The Liberal opposition did not support the bill, describing it as badly drafted and raising concerns it would lead to a number of “perverse outcomes”.

ACT shadow attorney-general Jeremy Hanson told the assembly it would encourage more people to use cannabis, which medical professionals say would lead to increased rates of psychosis.

Mr Hanson said the fact it conflicted with Commonwealth law would also be confusing for police.

“This puts not only individuals at a greater level of risk but our police will be out there on the beat working in this unclear legal framework,” Mr Hanson said.

Federal Attorney-General Christian Porter said the bill was a matter for the ACT, but where Commonwealth laws applied they remained enforceable.

Federal Health Minister Greg Hunt said any problems with Commonwealth law were a matter for the attorney-general, but the Morrison government did not support legalising cannabis for recreational use.


Mr Barr said the government had consulted with ACT Policing.

4. An online fathers’ group named ‘Domestic Violence Against Men’ urges for mass child abduction.

A post in an online group of fathers has urged more than 19,000 members to abduct their children in a coordinated strike that would reduce the ability of law enforcement to respond.

The group, Domestic Violence Against Men, posted the call to action asking Australian fathers to ”grab their kids” on December 1 and take them interstate.

The September 12 post, made by an administrator of the Facebook group reads: “On the 1st of December every father must grab their kids & run to another state, then report the mother for sexual abuse.”

Fathers were urged in a subsequent post to run as far as they could and to make false claims about the mother.

The following day an administrator posted that the mass abduction would attract media coverage.

“We are going to make headlines no matter what it takes, no one gives a shite about how we are affected or why we #suicide,” he said.

A later post says: “Truth is, no father has it in them to take a child away from a mother yet a mother will do it & doesn’t give a … who it effects.”

The page says it is a voice for silenced male victims of domestic violence. It encourages members to vent on the site rather than suicide.

Following the announcement of the parliamentary inquiry into family law, several members wrote warnings to Prime Minister Scott Morrison of an epidemic of suicide and violence if the inquiry failed to do what was right by them.


The Domestic Violence Against Men page owner alleges he is a victim of domestic violence and claims he has been falsely accused of committing domestic violence.

When alerted to the post urging mass child abduction, an Australian Federal Police spokesperson said they were aware of a number of groups that advocated for all sides of family law matters.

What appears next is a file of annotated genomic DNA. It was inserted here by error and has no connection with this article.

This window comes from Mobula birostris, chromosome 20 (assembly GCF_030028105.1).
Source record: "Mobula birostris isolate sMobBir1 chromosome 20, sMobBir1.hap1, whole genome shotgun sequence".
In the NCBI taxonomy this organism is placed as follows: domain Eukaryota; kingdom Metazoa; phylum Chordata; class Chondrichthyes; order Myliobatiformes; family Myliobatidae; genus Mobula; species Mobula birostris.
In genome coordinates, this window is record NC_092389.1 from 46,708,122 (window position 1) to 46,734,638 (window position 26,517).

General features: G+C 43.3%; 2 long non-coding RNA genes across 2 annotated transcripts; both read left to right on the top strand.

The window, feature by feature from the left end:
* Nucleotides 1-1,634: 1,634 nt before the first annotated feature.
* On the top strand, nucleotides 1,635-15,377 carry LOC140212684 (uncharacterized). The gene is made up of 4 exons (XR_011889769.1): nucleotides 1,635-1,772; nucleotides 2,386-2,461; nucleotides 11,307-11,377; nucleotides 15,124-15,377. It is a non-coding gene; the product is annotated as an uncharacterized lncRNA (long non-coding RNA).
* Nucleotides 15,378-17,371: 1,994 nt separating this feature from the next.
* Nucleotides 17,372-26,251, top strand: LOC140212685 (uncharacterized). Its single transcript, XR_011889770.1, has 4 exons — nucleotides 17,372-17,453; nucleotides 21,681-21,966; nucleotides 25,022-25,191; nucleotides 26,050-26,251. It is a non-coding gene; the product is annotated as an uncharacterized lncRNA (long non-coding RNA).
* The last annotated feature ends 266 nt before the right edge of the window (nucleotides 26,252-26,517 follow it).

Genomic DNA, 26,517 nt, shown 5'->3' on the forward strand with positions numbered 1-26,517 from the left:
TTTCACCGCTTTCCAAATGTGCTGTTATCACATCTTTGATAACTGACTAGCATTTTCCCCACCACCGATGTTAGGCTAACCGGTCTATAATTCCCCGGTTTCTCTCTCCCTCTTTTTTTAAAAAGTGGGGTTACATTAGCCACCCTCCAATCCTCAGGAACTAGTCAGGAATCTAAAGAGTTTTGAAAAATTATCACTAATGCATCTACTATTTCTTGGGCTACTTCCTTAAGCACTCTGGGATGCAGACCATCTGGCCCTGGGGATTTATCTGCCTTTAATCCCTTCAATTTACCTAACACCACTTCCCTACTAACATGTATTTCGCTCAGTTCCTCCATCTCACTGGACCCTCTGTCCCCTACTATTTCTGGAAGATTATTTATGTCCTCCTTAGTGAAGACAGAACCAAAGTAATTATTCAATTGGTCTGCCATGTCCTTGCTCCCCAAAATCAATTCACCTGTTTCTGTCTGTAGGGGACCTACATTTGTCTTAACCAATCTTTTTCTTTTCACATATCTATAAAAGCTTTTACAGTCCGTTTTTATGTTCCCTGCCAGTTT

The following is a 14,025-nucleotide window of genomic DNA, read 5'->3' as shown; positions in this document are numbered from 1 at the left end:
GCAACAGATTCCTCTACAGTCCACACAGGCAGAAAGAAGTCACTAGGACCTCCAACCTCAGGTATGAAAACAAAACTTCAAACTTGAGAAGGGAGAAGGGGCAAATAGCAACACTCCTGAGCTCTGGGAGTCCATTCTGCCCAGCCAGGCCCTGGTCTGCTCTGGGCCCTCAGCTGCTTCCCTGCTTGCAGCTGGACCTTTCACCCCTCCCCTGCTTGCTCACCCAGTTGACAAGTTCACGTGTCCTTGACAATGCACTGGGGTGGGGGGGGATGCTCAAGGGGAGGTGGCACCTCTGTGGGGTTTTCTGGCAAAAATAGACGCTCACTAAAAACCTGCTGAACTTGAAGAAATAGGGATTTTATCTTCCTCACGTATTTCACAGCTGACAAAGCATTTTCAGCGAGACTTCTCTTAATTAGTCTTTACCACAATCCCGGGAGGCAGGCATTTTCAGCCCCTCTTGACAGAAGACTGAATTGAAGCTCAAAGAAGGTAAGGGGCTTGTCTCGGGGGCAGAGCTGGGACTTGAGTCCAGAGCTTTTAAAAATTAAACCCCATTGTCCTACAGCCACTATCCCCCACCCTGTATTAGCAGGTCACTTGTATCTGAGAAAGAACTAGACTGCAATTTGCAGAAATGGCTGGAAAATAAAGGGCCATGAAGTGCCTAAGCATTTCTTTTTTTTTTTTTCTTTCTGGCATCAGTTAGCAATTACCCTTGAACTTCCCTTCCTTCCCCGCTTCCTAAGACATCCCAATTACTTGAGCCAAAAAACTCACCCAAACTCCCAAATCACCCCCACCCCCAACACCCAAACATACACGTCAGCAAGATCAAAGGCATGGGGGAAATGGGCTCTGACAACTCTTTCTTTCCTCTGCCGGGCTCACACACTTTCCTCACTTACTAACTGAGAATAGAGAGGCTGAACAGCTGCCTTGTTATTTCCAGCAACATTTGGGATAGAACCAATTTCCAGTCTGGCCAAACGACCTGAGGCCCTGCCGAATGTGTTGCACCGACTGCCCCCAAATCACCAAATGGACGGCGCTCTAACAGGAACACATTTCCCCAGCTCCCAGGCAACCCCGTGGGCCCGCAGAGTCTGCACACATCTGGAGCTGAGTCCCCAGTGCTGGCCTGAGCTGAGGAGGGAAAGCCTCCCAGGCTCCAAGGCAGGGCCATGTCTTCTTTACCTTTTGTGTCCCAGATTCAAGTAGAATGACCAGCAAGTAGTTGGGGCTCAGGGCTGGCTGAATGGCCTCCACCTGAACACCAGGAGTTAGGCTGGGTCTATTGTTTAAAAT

“The AFP encourages all parties to resolve Family Law issues in accordance with the best interests of the children involved and the law,” she said.

Queensland police said they would not tolerate the breaking of any laws and anyone who chooses to do so would be held accountable.

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5. UK Prime Minister Boris Johnson flies back home to face parliament.

A defiant Prime Minister Boris Johnson is flying home from New York after the Supreme Court ruled he had unlawfully suspended parliament, with no end in sight to Britain’s deep political crisis over Brexit.

Johnson is determined to lead Britain out of the European Union on October 31, with or without an exit agreement, but most members of parliament are equally determined to prevent a so-called “no-deal Brexit” scenario.

The House of Commons, where Johnson has no majority, will reconvene at 11.30am local time on Wednesday after the Supreme Court ruled on Tuesday that his decision to suspend it for five weeks was unlawful and therefore null and void.


It is unclear exactly what will happen next. Johnson has rejected calls from some political opponents to resign. The main opposition Labour Party is itself deeply split over Brexit, and appears to be vacillating about whether to launch a motion of no-confidence to try and bring Johnson down.

Johnson has repeatedly said his preferred Brexit outcome would be to agree an exit deal with the EU’s 27 other members before the October 31 deadline, and that he was hopeful he would achieve that.

However, EU negotiators say he has made no new proposals capable of breaking the deadlock over the issue of how to manage the border between Ireland, an EU member, and Northern Ireland, which is part of the United Kingdom, after Brexit.

Jacob Rees-Mogg, the leader of the House of Commons and an ardent advocate of Brexit, was reported by British newspapers to have said during a conference call with Johnson and other cabinet members on Tuesday that the Supreme Court had carried out a “constitutional coup”.

Johnson himself was combative after the ruling, telling reporters in New York on Tuesday that he strongly disagreed with the Supreme Court justices, and complaining that there were many people trying to thwart Brexit against the will of the people.

On the other side of the divide, one of Johnson’s own former cabinet members, Amber Rudd, said it would be irresponsible for the government to cast the ruling as an anti-Brexit move when Johnson’s defence all along was that his decision to suspend parliament in the first place had nothing to do with Brexit.

Former minister Dominic Grieve, an influential member of parliament and an anti-Johnson rebel within the ruling Conservative Party, accused the prime minister of behaving “like a bull in a china shop”.

“My judgment is that there’s only one way out and that is to have a second referendum, because otherwise we’re going to carry on going round in circles. But he’s entitled to put other ideas forward if he thinks he’s got them,” Grieve said.

“He says he wants to get a deal but there’s no evidence he’s even started negotiating a deal with the EU and it’s quite clear that the House of Commons and parliament will not accept leaving without an agreement because it’s so damaging for the future of our country.”

Before the suspension, parliament had passed a law requiring Johnson to ask the EU to push back the October 31 deadline if no exit deal was agreed by October 19.

Asked by reporters on Tuesday how he planned to overcome that obstacle, Johnson simply ignored the question and insisted Brexit would take place on October 31, come what may.